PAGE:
Sep 9, 2007
Tiger Meat for Sale
A couple weeks ago my news filter picked up this story about tigers because it was thought the tigers came from Laos. Subsequent stories identify the countries of origin as Burma and India. Who knows.
From Thanhien News dot com. “ On September 4 the police raided two houses in Hanoi’s Thanh Xuan district, both rented by Nguyen Thi Thanh, and seized two disemboweled, adult tigers from freezers.
They also found two tiger skins and bones and parts besides five bear arms, eight pairs of ox horns, two pairs of stag horns, and two pairs of elephant tusks.
Thanh and her henchmen were arrested at the scene.
Thanh confessed that the gutted tigers were from Myanmar and India and their bone marrow was sold for VND6.5 million (US$400) per gram to traditional doctors for curing rheumatism and other joint ailments.
Thanh and her gang extracted the marrow in the two houses.”
A couple of days later I was listening to the radio and heard a story about a Chinese company that has been raising tigers and freezing the carcases in hopes that some day it will be legal to sell the farm raised ones.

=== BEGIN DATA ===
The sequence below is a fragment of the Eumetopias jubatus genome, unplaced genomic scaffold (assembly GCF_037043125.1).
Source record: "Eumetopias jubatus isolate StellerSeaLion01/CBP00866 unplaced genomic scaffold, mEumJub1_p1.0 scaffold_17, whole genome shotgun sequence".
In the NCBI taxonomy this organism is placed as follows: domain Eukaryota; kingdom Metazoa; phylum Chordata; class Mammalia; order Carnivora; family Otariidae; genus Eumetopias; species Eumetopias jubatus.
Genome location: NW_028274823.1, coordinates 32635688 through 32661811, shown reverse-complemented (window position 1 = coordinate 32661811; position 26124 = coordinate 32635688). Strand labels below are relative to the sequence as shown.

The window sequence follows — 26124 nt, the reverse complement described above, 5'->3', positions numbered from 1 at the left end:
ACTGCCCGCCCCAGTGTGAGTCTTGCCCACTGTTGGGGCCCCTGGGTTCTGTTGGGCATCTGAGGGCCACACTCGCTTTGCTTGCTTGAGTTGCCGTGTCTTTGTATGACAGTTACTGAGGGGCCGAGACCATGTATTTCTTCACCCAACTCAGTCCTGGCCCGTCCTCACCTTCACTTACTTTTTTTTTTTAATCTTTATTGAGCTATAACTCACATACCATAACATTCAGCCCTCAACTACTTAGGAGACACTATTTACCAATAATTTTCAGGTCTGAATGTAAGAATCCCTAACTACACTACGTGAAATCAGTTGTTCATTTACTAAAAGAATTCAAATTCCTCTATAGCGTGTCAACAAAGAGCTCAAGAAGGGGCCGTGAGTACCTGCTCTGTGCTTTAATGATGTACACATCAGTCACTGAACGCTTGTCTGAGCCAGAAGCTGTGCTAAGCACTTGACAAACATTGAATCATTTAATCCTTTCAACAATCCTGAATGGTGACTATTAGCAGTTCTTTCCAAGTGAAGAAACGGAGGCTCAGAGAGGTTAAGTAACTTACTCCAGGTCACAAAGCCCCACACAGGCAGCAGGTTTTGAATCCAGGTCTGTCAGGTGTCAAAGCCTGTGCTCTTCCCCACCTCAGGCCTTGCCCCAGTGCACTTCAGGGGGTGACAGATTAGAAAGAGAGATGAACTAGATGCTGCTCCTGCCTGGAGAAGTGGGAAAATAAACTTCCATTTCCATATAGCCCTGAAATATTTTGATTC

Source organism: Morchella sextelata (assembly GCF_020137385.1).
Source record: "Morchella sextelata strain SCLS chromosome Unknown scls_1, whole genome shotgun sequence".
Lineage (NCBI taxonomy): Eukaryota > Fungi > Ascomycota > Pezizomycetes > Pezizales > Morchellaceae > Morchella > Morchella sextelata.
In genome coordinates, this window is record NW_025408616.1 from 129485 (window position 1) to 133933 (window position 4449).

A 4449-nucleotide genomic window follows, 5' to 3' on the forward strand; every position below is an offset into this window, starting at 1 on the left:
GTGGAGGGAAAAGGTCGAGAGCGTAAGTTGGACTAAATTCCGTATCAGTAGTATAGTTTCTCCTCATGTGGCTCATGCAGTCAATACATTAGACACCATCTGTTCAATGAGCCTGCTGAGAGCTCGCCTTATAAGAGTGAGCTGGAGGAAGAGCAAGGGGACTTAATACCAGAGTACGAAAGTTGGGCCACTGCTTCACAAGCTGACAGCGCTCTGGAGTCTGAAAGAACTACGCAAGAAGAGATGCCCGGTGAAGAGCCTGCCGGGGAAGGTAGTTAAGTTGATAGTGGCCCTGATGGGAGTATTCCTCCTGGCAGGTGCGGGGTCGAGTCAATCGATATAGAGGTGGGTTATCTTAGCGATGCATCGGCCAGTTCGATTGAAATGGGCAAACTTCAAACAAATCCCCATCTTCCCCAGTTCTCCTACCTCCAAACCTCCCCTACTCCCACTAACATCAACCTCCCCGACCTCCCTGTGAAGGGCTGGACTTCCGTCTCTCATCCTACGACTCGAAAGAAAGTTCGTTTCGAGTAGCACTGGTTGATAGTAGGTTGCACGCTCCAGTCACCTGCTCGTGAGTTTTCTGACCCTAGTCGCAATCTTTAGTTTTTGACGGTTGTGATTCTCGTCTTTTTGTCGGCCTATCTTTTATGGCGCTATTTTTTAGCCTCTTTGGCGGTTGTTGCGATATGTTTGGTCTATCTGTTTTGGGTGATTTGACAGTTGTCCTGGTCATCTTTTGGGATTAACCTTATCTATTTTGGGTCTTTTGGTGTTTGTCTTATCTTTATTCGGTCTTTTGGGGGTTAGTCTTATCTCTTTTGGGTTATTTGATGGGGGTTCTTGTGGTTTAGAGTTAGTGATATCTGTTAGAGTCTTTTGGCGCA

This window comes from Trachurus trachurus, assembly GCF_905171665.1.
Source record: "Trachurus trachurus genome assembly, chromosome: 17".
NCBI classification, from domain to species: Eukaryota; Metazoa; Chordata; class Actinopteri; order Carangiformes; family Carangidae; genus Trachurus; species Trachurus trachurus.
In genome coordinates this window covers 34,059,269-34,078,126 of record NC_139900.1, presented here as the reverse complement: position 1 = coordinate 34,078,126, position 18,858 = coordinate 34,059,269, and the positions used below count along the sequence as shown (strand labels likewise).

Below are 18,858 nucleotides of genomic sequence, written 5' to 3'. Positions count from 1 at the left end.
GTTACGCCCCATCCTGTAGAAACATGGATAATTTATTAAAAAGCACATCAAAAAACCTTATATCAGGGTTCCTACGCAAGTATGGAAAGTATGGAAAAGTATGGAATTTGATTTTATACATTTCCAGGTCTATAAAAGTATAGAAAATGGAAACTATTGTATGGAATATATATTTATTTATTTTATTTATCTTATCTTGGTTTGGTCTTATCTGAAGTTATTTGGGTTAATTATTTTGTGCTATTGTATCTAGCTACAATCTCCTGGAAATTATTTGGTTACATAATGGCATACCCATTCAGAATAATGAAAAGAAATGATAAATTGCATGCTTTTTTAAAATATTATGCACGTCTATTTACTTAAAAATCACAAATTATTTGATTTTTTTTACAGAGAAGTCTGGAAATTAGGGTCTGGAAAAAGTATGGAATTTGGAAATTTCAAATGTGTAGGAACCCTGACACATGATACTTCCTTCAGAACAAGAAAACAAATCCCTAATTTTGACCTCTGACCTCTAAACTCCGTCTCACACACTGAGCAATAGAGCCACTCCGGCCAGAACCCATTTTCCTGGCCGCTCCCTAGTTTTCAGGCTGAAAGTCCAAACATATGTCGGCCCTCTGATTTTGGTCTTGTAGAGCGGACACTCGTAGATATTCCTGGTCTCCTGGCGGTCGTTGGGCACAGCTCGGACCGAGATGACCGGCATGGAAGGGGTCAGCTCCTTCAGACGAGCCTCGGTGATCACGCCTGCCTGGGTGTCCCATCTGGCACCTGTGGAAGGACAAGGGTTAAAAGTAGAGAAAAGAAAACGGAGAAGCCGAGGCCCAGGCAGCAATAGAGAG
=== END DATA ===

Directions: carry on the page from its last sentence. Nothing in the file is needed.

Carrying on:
Why not? If people are willing to pay $400 a gram to eat cat marrow I’d say let them. Myself I’ve never had too much desire to eat cat. I’ve heard grizzly bear is pretty good, and I’d give it a try, but cat? Grizzlies also aren’t an endangered species also.
Along that same vein I’ve heard that because of global warming polar bears might not be native to Alaska any more. The bears live on the Ice cap, using the land only to den up and have cubs. They are the only bear that doesn’t hibernate, loves the cold. Because of the shrinking ice cap the open lead of water in the summer might become to great for them to get close to the Alaska coast line.
Footprints out on to the shore ice.
I spent the winter of 89/90 working in the bear’s habitat where the shore ice meats the coast. Much of the time we were walking on the snow and very fearful of seeing a bear. From a totally unscientific source I’ve heard that the polar bear upon seeing a human begins to stalk it, we are food.
Don’t know how I’ve strayed so far from Laos. To bring it on back to the semi tropics, I don’t really care if I see a tiger in the wild or not. I have no desire to be dinner. Don’t even care that much about the species. I mean isn’t a leopard big enough to fill that ecological niche? Doesn’t much matter, as it looks as if Laos is going to be turned into a giant rubber plantation for it’s neighbours.
Labels: environment and ethical travel